Tutorials are a lot like first dates. They’re awkward but necessary, can be a total waste of time, and sometimes there’s a lot more hand-holding than you’d like. It would be best for everyone if we just skipped all that uncomfortable small talk and went straight to the middle part. The good part. Unfortunately, you can’t have a good relationship without getting to know someone first, and you can’t have fun with a game if you don’t understand how to play it.
Or can you?
Astroneer is a lovely little toybox of a game, somewhere in-between Minecraft and No Man’s Sky – a game about exploration and crafting, finding and seeking, discovery and adventure. It’s a game where you land on a planet with no idea where you are, or what you might find, and what better way to introduce the player to that feeling than to make them feel it themselves?
And so, I have to say, Astroneer’s tutorial is bad. It neglects to tell you vitally important things, like how to build oxygen-providing tethers that will allow you to explore the alien environment, how to build research plants and gigantic 3D printers and why you might want to do that in the first place. It tells you that you have to use your cool terraforming gun to harvest materials from the planet, but not that doing so will pockmark the planet with potholes that you’ll regret later on as your second rover of the game goes cartwheeling into them, never to be seen again.
It tells you next to nothing in advance, like an examination you know you need to bring a pencil to, but not what the subject is, or how to be good at it. For the first half an hour or so, this was maddening. What’s the objective? Where do I go? How do I get there? And then, because I had nothing else to do, I explored – and that’s where the game opened itself up to me.
Astroneer’s world design is a passive thing, procedurally sculpted into a honeycomb of underground caves, hillocks and valleys that hint at rivers long dried up. It is not there to push you into exploring, but to pull you gently this way and that with its tantalising horizons and interestingly foreign flora. Minecraft has objectives: kill the Ender Dragon, survive, get the diamonds, find the Netherworld – but it also lets you just explore and build, if you want to.
Minecraft’s Creative Mode is similar to Astroneer, with its procedural worlds generating the sort of inviting topography that begs to be spelunked and plundered, but where Minecraft is limited by its predictability (skeletons and bats lurk underground; Creepers come out at night), Astroneer continues to surprise and unnerve you in the way only an alien landscape can.
Caves contain strange, glass-like plants that bulge and curl, emitting noxious fumes and firing spikes in your direction. The plains are studded with tall, toy-like trees that you can dig out and fell to harvest their fruits. The land is hostile and you are there to manipulate it to your will, carving out paths and marking a glowing blue trail of tethers behind you, a tenuous and easily breakable connection to life.
Each new cave provides new dangers, none of which the game prepares you for. Even as you figure out things like how to carefully excavate a dangerous plant, something else will jump out and murder you, leaving your sad, space-suited corpse behind for you to find later. It is a game that expects you to fail, a game that lets you fail. Failure is part of the discovery and there is no real penalty for death, except having to traipse back to the bit where you died to regain your materials.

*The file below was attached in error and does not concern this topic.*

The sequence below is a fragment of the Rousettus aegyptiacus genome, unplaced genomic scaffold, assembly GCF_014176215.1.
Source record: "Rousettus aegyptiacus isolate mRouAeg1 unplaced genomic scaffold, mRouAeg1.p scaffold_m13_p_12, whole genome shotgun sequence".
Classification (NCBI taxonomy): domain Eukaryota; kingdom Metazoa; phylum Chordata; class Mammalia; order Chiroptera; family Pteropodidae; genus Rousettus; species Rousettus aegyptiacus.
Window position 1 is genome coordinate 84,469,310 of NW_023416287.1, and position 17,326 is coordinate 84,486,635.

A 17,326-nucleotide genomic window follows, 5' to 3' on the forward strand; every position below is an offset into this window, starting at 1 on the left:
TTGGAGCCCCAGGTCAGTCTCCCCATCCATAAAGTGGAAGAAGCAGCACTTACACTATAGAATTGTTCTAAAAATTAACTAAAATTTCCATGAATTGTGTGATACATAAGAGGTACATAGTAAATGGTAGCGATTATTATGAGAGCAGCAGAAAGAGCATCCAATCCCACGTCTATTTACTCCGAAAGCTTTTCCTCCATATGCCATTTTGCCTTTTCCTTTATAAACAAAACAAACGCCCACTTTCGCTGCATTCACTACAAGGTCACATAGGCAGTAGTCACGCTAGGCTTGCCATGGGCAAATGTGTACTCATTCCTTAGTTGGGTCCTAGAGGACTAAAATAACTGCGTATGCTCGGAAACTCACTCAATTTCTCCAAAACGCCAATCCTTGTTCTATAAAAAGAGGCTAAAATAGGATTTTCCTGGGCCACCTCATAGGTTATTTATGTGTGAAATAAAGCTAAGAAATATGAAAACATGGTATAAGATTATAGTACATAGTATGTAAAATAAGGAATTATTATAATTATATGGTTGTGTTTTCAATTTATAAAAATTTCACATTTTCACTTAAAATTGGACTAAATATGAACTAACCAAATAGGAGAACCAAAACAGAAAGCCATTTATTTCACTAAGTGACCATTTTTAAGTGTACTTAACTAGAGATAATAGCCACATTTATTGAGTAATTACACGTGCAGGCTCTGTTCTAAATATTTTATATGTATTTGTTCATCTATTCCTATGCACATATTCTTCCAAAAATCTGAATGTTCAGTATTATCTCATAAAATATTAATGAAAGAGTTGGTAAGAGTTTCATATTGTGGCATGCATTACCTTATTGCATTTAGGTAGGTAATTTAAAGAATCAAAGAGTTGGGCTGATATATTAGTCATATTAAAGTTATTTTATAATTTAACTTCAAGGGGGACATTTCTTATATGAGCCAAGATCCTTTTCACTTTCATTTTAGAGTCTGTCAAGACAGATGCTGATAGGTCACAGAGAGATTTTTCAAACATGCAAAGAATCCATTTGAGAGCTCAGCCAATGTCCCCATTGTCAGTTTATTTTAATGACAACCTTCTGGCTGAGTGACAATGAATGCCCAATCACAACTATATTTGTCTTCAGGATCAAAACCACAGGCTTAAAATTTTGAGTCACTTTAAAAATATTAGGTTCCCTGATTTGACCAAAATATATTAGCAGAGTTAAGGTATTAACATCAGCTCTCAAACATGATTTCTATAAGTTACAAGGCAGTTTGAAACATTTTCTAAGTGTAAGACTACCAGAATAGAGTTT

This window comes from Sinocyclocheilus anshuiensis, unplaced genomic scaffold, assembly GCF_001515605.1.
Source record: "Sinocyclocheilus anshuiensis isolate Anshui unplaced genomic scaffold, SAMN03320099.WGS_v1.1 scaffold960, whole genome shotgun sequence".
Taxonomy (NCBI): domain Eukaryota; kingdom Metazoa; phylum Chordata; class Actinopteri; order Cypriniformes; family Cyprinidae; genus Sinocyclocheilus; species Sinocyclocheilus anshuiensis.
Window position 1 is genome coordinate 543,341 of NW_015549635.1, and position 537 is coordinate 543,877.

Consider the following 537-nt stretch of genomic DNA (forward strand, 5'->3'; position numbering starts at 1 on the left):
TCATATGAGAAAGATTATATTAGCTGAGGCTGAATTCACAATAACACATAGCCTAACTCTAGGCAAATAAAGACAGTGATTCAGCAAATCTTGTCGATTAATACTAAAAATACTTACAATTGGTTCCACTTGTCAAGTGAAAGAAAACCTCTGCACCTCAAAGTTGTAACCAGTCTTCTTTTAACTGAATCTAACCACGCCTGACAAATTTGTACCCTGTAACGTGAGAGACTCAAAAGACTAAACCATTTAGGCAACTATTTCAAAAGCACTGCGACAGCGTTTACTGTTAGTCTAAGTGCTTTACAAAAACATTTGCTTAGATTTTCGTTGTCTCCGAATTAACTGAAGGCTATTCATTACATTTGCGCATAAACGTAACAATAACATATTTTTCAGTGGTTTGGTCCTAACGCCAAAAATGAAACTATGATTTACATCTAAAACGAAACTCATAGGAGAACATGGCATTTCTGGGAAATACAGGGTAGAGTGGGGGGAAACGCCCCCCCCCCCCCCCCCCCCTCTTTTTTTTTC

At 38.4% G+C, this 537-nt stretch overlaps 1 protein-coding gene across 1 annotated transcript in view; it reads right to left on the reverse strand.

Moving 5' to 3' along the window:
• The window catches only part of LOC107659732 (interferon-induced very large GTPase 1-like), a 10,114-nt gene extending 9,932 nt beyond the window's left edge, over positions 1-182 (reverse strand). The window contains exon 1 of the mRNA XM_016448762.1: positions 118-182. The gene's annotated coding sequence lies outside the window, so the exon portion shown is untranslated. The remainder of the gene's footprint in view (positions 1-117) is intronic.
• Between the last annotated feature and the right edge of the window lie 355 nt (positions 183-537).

And then there’s the storms. The first time a storm happened in my game, I thought it was just an interesting bit of dynamic weather, and I carried on with my important harvesting work. The second time a storm happened, I was struck in the head by a large cube, and died immediately. That’s how I learned that storms are Not Good, and that any signs of a coming storm are your cue to get inside ASAP.
A lot of work has obviously gone into Astroneer’s design to make this hands-off approach to guiding players possible, from the clarity of its interface, the relative simplicity of its crafting recipes, the way it physically represents the different concepts players need to infer through play. This approach is not the same as an absence of design, which would likely only lead to frustration for players, but about a lack of explicit guidance.
Astroneer reminds me a lot of two other games that give you as little information as possible: Orchids to Dusk and Mu Cartographer. Both are very similar aesthetically, albeit in different ways, and both have that vague spacey/other feeling that Astroneer has. Orchids to Dusk takes its hands off the wheel completely, letting you figure out your own objective, and Mu Cartographer gives you a panel of obscure controls and waits for you to figure out something. Both games expect nothing of you; they don’t exist to test you or to challenge you, but to make you think. They provide you with autonomy but no goal, unlike so many games which seem to do the opposite.
What happens when a game gives you no goal? Freedom. You are bound by the restrictions of the game, the same as you are bound by restrictions in real life, but the point of the game is to be free. Suddenly, when you are free, you aren’t just being told what to do anymore – you are being asked what you want to do. The self-directed experiences you have as a result are much more memorable and meaningful.
Games don’t usually expect a reply from their player. Games are often a one-way conversation. You are being told something: how to hack, how to drive, how to shoot. You are not asked how you would like to do these things. Games that seem like they’re ignoring you – like Astroneer, and like Orchids to Dusk and Mu Cartographer – are actually just waiting for you to talk back.